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A scheme to abolish the Department of Energy (DOE) helped spur a failed 1980 Libertarian Party presidential bid — and in the process laid the groundwork for Charles and David Koch's powerful network of influence — as documents from a newly published archive show.

The documents in the new archive include a relatively little-noticed column penned by fossil fuel industrialist Charles Koch for the Libertarian Review in August 1977, in which Charles, who had served as a member of President Carter’s energy task force in 1976, argued against Carter’s energy policy, writing that the “only ‘certainty’ to be associated with governmental planning is that it will not work, will tend to produce results opposite to those intended, and will doom any substantial private long-range planning in energy development.”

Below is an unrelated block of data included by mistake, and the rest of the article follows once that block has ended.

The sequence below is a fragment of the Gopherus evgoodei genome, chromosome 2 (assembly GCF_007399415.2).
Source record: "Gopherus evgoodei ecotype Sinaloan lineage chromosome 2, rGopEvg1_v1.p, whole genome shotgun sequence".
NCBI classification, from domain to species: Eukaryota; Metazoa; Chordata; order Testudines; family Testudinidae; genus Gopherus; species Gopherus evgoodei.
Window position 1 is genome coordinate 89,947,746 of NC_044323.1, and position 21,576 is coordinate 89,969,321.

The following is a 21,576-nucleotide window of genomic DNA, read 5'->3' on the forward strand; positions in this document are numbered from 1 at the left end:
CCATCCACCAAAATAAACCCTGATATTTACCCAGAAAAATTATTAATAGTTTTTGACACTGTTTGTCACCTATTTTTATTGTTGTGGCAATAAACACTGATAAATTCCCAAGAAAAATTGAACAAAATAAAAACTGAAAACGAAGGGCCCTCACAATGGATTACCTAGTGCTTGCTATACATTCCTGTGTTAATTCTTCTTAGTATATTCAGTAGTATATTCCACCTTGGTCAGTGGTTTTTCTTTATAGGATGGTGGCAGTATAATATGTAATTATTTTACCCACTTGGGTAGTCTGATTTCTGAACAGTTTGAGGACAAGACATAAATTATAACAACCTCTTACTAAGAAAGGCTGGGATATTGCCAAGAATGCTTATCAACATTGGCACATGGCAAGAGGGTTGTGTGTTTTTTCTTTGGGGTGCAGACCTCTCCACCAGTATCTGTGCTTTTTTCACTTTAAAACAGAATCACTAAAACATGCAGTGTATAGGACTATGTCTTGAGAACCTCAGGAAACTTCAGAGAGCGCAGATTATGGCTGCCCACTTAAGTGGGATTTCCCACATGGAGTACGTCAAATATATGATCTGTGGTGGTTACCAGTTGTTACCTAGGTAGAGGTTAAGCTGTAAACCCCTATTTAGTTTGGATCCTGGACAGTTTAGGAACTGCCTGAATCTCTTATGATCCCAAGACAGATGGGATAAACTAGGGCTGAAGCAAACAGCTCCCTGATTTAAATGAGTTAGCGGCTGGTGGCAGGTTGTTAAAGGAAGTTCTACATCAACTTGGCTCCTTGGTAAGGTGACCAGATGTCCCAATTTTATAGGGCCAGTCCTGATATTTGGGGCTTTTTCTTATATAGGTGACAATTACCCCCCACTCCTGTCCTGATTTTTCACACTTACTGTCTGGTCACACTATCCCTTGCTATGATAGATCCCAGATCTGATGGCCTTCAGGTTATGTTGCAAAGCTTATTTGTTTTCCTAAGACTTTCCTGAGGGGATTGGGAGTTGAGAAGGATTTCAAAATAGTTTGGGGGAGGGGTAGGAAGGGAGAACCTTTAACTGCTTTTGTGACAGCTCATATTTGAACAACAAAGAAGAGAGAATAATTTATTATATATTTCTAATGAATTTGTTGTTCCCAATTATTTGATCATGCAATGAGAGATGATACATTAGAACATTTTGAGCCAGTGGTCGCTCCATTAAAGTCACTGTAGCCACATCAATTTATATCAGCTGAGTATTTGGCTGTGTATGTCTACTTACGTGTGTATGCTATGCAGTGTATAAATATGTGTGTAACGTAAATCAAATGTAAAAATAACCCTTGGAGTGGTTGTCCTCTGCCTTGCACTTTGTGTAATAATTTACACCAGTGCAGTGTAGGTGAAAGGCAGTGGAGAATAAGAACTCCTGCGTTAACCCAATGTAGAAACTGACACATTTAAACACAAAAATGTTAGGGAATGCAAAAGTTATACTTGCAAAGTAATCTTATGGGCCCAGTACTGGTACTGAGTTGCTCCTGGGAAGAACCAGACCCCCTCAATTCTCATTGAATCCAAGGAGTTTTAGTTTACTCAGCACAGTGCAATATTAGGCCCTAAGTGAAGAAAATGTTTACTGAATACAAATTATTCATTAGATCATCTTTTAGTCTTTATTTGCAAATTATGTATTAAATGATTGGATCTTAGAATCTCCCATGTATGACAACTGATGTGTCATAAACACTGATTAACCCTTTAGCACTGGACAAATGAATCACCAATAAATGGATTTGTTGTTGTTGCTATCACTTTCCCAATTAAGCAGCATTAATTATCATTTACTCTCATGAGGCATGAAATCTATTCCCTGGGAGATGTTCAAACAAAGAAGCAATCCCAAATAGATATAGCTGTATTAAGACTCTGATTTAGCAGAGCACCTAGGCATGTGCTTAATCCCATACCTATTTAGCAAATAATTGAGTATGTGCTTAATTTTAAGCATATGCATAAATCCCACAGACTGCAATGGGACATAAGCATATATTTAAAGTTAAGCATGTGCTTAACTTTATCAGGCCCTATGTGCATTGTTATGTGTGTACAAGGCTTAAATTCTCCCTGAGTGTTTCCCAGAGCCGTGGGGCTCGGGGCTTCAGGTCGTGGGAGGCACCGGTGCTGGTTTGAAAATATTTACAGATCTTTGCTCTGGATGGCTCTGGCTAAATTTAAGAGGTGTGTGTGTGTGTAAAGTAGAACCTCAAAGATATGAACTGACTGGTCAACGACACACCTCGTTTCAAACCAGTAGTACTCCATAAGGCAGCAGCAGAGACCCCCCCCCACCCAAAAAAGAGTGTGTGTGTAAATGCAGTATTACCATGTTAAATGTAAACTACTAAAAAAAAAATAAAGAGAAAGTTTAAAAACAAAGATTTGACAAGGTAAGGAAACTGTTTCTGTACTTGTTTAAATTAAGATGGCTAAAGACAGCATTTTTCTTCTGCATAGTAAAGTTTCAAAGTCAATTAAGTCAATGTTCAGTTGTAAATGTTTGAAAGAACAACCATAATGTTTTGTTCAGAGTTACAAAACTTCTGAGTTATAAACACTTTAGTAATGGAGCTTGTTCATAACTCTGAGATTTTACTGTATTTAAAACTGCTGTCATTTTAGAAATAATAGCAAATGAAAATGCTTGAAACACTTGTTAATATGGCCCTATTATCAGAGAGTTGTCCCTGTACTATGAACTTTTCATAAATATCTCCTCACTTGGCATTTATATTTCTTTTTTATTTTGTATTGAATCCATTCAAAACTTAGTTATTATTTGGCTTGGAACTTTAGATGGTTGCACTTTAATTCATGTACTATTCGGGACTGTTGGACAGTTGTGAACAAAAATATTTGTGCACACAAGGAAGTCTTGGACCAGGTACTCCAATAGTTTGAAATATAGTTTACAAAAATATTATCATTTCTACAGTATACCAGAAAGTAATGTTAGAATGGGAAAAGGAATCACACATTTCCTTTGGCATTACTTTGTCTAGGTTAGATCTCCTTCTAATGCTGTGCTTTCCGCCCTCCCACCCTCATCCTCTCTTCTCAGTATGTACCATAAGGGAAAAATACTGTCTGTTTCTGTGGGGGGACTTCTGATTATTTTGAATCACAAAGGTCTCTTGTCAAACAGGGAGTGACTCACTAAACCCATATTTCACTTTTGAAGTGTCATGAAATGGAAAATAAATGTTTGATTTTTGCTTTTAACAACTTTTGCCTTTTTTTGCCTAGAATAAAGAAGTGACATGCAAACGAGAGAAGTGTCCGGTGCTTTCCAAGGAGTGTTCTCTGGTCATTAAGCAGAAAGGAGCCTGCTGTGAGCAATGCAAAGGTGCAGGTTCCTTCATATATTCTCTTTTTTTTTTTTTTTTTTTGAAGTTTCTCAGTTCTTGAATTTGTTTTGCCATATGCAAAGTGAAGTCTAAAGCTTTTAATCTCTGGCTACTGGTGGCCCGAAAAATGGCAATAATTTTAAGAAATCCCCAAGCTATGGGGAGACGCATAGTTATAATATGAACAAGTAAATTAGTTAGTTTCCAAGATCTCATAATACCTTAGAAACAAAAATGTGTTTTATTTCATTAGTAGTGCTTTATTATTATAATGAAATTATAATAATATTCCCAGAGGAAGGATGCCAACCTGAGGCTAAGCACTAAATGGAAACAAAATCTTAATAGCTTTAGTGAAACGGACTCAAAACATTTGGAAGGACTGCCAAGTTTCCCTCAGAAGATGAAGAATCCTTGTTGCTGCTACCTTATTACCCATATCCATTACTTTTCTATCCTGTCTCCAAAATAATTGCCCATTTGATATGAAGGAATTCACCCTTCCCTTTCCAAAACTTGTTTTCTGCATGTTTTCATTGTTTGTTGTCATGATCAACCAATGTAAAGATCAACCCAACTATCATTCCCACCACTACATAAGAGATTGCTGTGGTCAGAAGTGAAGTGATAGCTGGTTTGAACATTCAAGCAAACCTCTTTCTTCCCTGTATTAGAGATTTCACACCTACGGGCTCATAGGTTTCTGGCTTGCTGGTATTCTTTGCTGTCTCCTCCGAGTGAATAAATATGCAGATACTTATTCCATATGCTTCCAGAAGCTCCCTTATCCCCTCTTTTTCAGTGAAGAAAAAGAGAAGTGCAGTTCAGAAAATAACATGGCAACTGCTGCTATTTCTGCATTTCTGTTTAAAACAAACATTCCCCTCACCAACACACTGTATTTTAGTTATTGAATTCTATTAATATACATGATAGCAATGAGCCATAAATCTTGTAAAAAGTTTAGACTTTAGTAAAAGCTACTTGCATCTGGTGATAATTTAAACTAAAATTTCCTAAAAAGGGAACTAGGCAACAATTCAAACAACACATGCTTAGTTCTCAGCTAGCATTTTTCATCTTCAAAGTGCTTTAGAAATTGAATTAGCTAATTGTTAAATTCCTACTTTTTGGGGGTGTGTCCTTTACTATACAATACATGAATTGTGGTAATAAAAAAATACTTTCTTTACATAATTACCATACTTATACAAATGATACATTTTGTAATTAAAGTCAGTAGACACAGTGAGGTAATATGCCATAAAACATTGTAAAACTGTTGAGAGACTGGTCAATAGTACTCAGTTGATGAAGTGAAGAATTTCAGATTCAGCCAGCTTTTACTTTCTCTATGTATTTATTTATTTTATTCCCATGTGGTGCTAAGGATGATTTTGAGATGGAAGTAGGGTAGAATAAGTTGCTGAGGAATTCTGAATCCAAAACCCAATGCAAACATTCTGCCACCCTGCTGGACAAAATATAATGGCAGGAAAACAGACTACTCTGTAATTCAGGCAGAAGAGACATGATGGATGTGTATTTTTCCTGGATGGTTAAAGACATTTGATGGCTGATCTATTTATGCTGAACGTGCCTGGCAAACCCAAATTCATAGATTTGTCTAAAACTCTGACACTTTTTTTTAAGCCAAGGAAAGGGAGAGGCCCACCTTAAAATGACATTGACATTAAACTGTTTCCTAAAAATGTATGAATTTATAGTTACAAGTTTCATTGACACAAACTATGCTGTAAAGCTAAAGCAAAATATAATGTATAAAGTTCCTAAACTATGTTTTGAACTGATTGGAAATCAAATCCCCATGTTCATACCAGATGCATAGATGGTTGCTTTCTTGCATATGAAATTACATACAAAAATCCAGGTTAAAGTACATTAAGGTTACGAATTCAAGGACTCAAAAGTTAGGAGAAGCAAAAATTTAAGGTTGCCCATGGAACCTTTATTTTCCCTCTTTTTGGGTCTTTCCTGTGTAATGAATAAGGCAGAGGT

Within three years, the Energy Department had been established by federal law — and its abolishment had become a central plank of the Libertarian Party’s 1980 presidential campaign, which featured Ed Clark as its presidential candidate and Koch Industries’ David Koch as his running-mate. 

“There’s nothing wrong with America’s energy problems that deregulated, decontrolled private enterprise can’t cure,” a Clark campaign ad published on May 5, 1980 proclaimed.

“One of my first priorities as President would be to abolish the Department of Energy,” the ad quoted Clark as saying.

The documents shine new light not only on the Kochs’ early opposition to the formation of the Department of Energy but also on their evolution from direct participation in politics to secretive behind-the-scenes funders of the American political right.

“That election also handed the Kochs their first political setback, driving them to rethink their approach to libertarian ideas,” The New York Times reported in 2014. “Instead of replacing the Republican Party, they have helped to profoundly reshape it.”


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meanwhile in the belle france...